Iconic Robert Mitchum does double duty here as both the star of this south of the border western and the film’s executive producer. Along for the ride is director Robert Parrish who had already filmed Mitch in Fire Down Below. Now fill out the cast with two of Mitchum’s long time pals Anthony Caruso and Charles McGraw and we have a watchable yet far from typical western from this period of the genre.
Adapting a slight Mexican accent at times, Mitchum plays a man with a past living south of the Rio Grande involved in running guns for the current regime in control of the ever changing struggles for power in Mexico. When Mitch wanders north with a wagon load of guns he suffers a nasty fall resulting in a broken leg placing him at the mercy of Doc Charles McGraw to rest and mend.
While the guns go missing, our leading man discovers the charms of Julie London. Problem is, she’s married to the local military Captain played by Gary Merrill. It’s Albert Dekker who recognizes Mitch from years past and tells of the crime he committed forcing him to flee south.
It isn’t long afterwards that Mitchum once again finds himself cornered into a gunfight in a very smooth bit of camera work that stands out when Mitch pulls and fires his revolver. Once again he flees south to the comfort of old friend and wonderful character actor Jay Novello. Problem is the Mexican military holds him responsible for the missing gun shipment.
Before the final fade out Mitchum will find himself in deep water with the Mexican Governor and his brother the General, Apaches, assassination plots and Julie London. Along the way he’ll bump into John Banner of Hogan’s Heroes fame and Anthony Caruso as a kindly Mexican farmer who lends support when Mitchum finds himself a wanted man on both sides of the Rio Grande.
While one could argue Mitchum always displays a low key acting style this time it matches the film perfectly as it’s a slow moving script. It sways into a Sam Peckinpah(ish) subject matter with it’s south of the border locations mixed with gun running and a somewhat shady group of men in power. Robert Mitchum would actually play a similar character in the Peckinpah scripted Villa Rides in 1968.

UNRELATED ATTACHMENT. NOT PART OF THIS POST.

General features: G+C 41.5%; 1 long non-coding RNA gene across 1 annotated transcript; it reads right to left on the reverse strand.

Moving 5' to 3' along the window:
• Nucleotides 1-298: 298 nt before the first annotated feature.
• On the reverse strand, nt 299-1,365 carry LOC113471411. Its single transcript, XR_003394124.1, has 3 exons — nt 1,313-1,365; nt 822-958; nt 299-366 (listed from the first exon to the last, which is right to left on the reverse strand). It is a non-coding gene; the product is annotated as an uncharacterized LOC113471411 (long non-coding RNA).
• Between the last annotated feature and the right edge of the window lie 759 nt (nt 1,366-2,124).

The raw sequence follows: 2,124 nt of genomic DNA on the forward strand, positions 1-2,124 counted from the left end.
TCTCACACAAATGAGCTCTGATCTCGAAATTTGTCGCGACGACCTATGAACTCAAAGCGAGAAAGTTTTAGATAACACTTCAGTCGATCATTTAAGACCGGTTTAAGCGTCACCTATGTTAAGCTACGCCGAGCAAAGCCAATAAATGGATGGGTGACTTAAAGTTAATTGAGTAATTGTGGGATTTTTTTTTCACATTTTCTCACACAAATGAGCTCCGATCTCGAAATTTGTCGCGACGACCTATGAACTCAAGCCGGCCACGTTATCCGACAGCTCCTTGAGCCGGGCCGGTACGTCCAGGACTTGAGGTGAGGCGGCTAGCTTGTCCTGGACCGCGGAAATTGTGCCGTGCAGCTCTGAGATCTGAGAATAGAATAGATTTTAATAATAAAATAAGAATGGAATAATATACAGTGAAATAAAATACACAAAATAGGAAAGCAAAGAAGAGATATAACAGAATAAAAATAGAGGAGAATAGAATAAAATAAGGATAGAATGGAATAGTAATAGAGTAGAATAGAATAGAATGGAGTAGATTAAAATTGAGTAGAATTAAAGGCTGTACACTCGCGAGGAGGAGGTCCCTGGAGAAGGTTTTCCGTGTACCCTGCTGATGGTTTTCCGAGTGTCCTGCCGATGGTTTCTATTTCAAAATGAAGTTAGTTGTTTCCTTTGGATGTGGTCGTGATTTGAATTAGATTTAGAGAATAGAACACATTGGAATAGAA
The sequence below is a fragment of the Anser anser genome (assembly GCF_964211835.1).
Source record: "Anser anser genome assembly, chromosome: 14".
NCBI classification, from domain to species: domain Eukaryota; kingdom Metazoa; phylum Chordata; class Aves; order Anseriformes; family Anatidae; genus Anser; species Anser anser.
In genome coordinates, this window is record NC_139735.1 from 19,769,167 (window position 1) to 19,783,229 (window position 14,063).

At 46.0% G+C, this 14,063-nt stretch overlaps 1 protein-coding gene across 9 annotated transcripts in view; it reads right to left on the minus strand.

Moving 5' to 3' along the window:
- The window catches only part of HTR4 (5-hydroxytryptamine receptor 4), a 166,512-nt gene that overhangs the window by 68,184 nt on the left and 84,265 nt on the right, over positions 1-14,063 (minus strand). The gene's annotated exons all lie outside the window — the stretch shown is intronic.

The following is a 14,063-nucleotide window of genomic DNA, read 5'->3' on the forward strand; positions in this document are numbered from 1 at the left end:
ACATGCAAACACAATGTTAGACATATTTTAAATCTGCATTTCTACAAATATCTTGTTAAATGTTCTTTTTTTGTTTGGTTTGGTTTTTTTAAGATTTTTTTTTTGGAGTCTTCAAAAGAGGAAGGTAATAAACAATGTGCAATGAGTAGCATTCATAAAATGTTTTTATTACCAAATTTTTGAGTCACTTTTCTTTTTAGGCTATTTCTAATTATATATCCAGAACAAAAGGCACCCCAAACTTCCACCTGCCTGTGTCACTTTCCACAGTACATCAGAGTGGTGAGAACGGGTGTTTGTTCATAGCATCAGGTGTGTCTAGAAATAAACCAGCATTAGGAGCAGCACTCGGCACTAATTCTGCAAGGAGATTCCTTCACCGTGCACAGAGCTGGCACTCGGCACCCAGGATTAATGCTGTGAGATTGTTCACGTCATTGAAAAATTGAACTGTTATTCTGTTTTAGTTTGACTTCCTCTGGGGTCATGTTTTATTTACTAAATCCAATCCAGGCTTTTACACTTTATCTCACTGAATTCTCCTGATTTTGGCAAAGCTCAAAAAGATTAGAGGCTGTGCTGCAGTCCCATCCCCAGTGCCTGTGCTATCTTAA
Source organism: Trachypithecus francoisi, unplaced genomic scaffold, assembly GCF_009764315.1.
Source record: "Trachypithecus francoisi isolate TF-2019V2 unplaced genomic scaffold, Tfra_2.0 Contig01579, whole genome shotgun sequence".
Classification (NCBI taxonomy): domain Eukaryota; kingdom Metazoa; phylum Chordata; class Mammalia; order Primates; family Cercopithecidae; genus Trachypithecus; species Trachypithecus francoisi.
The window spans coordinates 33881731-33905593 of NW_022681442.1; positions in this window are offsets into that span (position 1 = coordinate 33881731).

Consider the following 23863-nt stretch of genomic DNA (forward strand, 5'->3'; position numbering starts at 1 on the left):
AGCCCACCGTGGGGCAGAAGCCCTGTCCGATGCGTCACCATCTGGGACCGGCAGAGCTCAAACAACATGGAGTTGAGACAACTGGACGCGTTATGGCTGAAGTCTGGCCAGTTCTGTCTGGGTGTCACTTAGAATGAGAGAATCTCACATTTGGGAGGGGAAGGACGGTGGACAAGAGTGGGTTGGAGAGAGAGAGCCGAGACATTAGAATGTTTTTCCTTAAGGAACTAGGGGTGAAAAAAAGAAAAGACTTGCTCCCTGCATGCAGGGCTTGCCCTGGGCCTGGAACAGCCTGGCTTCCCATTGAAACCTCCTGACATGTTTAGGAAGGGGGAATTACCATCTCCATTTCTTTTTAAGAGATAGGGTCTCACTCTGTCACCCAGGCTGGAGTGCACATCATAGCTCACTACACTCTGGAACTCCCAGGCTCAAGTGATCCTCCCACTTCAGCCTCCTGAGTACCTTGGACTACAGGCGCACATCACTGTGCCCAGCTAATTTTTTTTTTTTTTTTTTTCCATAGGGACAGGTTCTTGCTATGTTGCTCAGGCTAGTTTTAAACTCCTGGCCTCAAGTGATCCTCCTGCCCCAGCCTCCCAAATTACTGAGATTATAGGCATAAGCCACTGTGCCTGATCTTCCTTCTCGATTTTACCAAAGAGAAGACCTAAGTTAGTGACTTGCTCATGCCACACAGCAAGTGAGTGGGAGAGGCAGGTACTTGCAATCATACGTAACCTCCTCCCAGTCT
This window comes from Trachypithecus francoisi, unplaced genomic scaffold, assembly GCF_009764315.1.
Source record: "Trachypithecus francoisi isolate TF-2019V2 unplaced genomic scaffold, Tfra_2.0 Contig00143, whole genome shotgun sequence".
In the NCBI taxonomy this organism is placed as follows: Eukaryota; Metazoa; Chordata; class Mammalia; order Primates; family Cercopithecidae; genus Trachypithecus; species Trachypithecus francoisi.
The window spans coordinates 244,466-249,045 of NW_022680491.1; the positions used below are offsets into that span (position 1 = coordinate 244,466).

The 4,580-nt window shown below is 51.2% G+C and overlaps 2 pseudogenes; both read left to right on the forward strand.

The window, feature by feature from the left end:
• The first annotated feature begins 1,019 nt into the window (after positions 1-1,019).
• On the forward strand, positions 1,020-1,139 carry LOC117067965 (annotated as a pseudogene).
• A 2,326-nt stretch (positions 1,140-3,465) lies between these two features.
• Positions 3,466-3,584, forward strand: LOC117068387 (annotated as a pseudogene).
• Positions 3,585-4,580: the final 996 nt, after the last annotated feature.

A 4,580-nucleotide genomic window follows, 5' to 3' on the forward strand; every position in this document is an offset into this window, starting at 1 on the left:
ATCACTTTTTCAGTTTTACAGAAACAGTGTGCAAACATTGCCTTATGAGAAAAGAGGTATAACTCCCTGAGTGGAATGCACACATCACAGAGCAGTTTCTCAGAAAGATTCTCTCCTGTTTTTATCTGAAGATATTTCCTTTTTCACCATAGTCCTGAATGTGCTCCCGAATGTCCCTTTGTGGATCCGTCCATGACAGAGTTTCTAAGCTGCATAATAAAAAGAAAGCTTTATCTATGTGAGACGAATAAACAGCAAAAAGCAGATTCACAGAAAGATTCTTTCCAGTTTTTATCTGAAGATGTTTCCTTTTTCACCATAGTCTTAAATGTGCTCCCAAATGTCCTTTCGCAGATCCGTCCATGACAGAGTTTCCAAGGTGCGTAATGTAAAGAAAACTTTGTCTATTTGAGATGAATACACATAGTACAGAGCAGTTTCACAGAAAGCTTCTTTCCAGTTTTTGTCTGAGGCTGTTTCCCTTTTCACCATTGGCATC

On the funny side of things I had the chance to watch this with my father who is visiting from the east coast. Our tag team of comments caused me to pause and get a good chuckle on reflection. At one point in the film Mitchum lines up an Apache warrior in his sights and fires. The warrior falls and I say “hell of a shot.” My Dad chimes in, “Mitch always was a good shot with the long gun.” I still love being able to have that ability to play off each other after all these years while watching a western with my Dad who of course is where I inherited my love of the genre in the first place.
Wonderful Country isn’t bad it’s just that it’s not all that exciting. From what I’ve read it sounds like the real excitement was to be hanging around the set with Mitchum and company in and around Durango on location. If only the camera had captured these notorious hell raisers behind the scenes!
This Robert Parrish western turns up occasionally on TCM and is also available through the MGM MOD Limited Edition Collection via TCM.